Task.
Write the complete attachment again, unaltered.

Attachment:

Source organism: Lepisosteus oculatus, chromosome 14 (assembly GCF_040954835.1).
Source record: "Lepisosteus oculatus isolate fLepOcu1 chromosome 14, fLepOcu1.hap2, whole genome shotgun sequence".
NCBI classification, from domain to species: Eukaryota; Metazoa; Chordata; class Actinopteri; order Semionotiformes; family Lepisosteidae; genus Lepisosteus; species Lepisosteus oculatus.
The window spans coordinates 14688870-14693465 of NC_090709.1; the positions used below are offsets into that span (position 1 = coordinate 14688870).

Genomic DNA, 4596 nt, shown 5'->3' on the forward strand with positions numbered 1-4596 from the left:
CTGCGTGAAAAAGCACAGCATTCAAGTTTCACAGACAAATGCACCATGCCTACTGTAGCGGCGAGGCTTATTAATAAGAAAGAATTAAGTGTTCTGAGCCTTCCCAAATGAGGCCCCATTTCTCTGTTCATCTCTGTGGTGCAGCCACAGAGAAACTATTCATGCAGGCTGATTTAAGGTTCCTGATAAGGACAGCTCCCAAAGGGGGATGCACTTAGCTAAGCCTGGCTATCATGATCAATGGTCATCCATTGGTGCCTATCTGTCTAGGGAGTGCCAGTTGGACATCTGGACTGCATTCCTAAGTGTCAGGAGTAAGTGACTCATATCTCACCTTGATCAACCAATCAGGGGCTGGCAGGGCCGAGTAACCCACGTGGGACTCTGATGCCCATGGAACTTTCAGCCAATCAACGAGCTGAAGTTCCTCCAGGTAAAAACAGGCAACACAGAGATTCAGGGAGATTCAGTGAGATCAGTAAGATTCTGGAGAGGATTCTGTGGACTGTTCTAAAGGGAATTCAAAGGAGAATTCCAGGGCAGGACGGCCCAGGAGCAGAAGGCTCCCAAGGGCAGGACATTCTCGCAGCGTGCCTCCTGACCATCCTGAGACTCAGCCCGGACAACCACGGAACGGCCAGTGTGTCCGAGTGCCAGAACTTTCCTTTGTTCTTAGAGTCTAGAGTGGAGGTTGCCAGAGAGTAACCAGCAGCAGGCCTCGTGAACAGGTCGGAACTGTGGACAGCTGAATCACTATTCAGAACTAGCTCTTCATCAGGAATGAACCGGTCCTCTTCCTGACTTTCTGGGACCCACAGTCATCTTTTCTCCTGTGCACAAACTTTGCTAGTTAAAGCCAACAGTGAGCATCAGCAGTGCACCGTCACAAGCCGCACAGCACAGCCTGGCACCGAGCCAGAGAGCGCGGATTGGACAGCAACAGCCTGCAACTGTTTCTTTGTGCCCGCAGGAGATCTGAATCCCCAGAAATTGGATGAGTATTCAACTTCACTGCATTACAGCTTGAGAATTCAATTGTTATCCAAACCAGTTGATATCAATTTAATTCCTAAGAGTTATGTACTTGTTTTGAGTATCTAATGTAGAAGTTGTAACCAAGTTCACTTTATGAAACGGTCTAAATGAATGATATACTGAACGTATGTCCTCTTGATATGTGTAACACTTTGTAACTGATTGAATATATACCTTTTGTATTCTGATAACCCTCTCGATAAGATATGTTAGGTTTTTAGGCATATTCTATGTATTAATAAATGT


Source organism: Lepisosteus oculatus, chromosome 14 (assembly GCF_040954835.1).
Source record: "Lepisosteus oculatus isolate fLepOcu1 chromosome 14, fLepOcu1.hap2, whole genome shotgun sequence".
NCBI classification, from domain to species: Eukaryota; Metazoa; Chordata; class Actinopteri; order Semionotiformes; family Lepisosteidae; genus Lepisosteus; species Lepisosteus oculatus.
The window spans coordinates 14688870-14693465 of NC_090709.1; the positions used below are offsets into that span (position 1 = coordinate 14688870).

Genomic DNA, 4596 nt, shown 5'->3' on the forward strand with positions numbered 1-4596 from the left:
CTGCGTGAAAAAGCACAGCATTCAAGTTTCACAGACAAATGCACCATGCCTACTGTAGCGGCGAGGCTTATTAATAAGAAAGAATTAAGTGTTCTGAGCCTTCCCAAATGAGGCCCCATTTCTCTGTTCATCTCTGTGGTGCAGCCACAGAGAAACTATTCATGCAGGCTGATTTAAGGTTCCTGATAAGGACAGCTCCCAAAGGGGGATGCACTTAGCTAAGCCTGGCTATCATGATCAATGGTCATCCATTGGTGCCTATCTGTCTAGGGAGTGCCAGTTGGACATCTGGACTGCATTCCTAAGTGTCAGGAGTAAGTGACTCATATCTCACCTTGATCAACCAATCAGGGGCTGGCAGGGCCGAGTAACCCACGTGGGACTCTGATGCCCATGGAACTTTCAGCCAATCAACGAGCTGAAGTTCCTCCAGGTAAAAACAGGCAACACAGAGATTCAGGGAGATTCAGTGAGATCAGTAAGATTCTGGAGAGGATTCTGTGGACTGTTCTAAAGGGAATTCAAAGGAGAATTCCAGGGCAGGACGGCCCAGGAGCAGAAGGCTCCCAAGGGCAGGACATTCTCGCAGCGTGCCTCCTGACCATCCTGAGACTCAGCCCGGACAACCACGGAACGGCCAGTGTGTCCGAGTGCCAGAACTTTCCTTTGTTCTTAGAGTCTAGAGTGGAGGTTGCCAGAGAGTAACCAGCAGCAGGCCTCGTGAACAGGTCGGAACTGTGGACAGCTGAATCACTATTCAGAACTAGCTCTTCATCAGGAATGAACCGGTCCTCTTCCTGACTTTCTGGGACCCACAGTCATCTTTTCTCCTGTGCACAAACTTTGCTAGTTAAAGCCAACAGTGAGCATCAGCAGTGCACCGTCACAAGCCGCACAGCACAGCCTGGCACCGAGCCAGAGAGCGCGGATTGGACAGCAACAGCCTGCAACTGTTTCTTTGTGCCCGCAGGAGATCTGAATCCCCAGAAATTGGATGAGTATTCAACTTCACTGCATTACAGCTTGAGAATTCAATTGTTATCCAAACCAGTTGATATCAATTTAATTCCTAAGAGTTATGTACTTGTTTTGAGTATCTAATGTAGAAGTTGTAACCAAGTTCACTTTATGAAACGGTCTAAATGAATGATATACTGAACGTATGTCCTCTTGATATGTGTAACACTTTGTAACTGATTGAATATATACCTTTTGTATTCTGATAACCCTCTCGATAAGATATGTTAGGTTTTTAGGCATATTCTATGTATTAATAAATGT